Inside Our Practice: Questions & Answers with Brian Divelbiss, M.D., Orthopedic Surgeon

Brian Divelbiss, M.D., orthopedic surgeon
Dr. Brian Divelbiss, Orthopedic Surgeon at Dickson-Diveley Orthopaedics

We continue our physician blog series with an informal Q&A with Brian Divelbiss, M.D. Dr. Divelbiss is a board-certified orthopedic surgeon who joined Dickson-Diveley Orthopaedics in 2001. Since 2012, he has served as President and CEO of the practice.

Dr. Divelbiss, please tell our readers a little about your academic and professional background.

I received my medical degree from the University of Iowa College of Medicine and went on to Allegheny General Hospital in Pittsburgh, Pennsylvania for my residency in orthopedic surgery. I also completed a fellowship in hand and microvascular surgery at the University of Iowa Medical Center, and I am certified by the American Board of Orthopaedic Surgery.

In addition to my duties as an orthopedic surgeon and the President/CEO of Dickson-Diveley Orthopaedics, I am also an Attending Physician at Kansas City Orthopaedic Institute and Saint Luke’s Health System, a Clinical Assistant Professor for the Department of Orthopaedic Surgery at the University of Missouri-Kansas City School of Medicine, and a Courtesy Staff Physician at Truman Medical Center.

As an orthopedic surgeon, what are your subspecialized areas of expertise?

I specialize in care and treatment for hand, wrist and elbow disorders, as well as bicep tendon ruptures and some shoulder problems. Some of the most common conditions I treat are carpal tunnel syndrome, cubital tunnel syndrome, thumb carpometacarpal (CMC) arthritis, trigger finger, De Quervain’s Tenosynovitis and Dupuytren’s contracture.

Why did you decide to become an orthopedic hand surgeon?

Hand surgery has always been very interesting to me. The hands are very complex and they are constantly moving. Orthopedic hand surgery requires a lot of fine work, and it’s very rewarding to help people return to their previous levels of function through orthopedic care and treatment.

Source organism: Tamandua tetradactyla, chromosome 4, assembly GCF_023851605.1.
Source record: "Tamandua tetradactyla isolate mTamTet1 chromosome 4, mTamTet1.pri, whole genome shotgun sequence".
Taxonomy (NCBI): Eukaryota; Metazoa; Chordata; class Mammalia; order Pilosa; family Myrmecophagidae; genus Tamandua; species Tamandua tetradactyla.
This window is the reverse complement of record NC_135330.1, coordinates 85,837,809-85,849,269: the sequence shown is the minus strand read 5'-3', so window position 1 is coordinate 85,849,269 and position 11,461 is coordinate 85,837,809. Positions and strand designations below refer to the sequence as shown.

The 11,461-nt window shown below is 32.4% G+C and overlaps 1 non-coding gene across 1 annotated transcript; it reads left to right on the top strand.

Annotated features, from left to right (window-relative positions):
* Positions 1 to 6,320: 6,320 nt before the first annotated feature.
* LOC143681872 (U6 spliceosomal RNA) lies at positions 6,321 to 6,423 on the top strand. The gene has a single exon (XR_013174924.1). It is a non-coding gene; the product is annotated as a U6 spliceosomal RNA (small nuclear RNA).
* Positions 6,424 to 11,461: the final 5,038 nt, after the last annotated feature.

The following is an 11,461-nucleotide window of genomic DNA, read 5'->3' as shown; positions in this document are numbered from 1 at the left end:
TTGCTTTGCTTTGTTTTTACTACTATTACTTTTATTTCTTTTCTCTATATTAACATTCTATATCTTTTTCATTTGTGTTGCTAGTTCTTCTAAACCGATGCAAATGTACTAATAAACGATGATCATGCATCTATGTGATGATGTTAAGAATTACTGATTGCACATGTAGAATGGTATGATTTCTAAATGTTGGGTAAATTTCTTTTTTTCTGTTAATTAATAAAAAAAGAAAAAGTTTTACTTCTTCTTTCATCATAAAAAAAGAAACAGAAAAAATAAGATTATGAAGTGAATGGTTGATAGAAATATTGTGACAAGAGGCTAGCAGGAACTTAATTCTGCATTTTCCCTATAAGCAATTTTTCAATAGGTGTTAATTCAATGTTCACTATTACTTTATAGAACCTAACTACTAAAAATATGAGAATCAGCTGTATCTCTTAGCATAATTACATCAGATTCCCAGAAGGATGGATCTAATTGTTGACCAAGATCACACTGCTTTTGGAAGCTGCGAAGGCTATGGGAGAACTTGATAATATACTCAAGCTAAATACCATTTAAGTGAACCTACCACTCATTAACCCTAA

Describe your approach to treating patients.

I see my role first and foremost as an educator. I work through the diagnosis with each and every patient, explaining the condition and all possible treatment options. Collectively we make a decision that is best for the patient. Certainly, there are times when orthopedic surgery is necessary, but there are also times when it may not be appropriate. So, I make sure to rule out all forms of conservative care prior to surgery. When treating a patient with thumb arthritis, for example, I may refer the patient to a certified hand therapist (CHT) for a custom brace. I usually have the patient wear the brace for about four weeks to see if it relieves the pain. If pain persists, I may recommend a cortisone injection. If that does not help, we may discuss the option of orthopedic surgery. Of course, I follow all my patients’ progress throughout recovery, which for many patients will also include physical or occupational therapy.

Do you treat workers compensation patients?

Yes. Hand and wrist injuries are some of the most common work-related injuries in the United States. Like any workers compensation injury, these injuries require early medical intervention to avoid permanent damage and loss of function. After determining if a patient had a pre-existing condition or experienced an on-the-job injury, I work with case managers and adjusters to return the patient to work as safely and efficiently as possible. The greatest reward for me is helping patients regain function and return to their daily activities—whether they have experienced a work-related injury, a sports-related injury or another type of orthopedic condition.

Do you coordinate care with other healthcare providers—if so, who?

In addition to case managers, adjusters and CHTs, I work with primary care physicians who refer patients to me if they feel orthopedic surgery or conservative therapies may be appropriate. My primary concern is helping patients achieve the best possible outcome, whatever that takes.

If you are a patient, referring physician, case manager, adjuster or caregiver in need of more in-depth information about Dr. Divelbiss or the procedures he performs, please contact Dickson-Diveley Orthopaedics.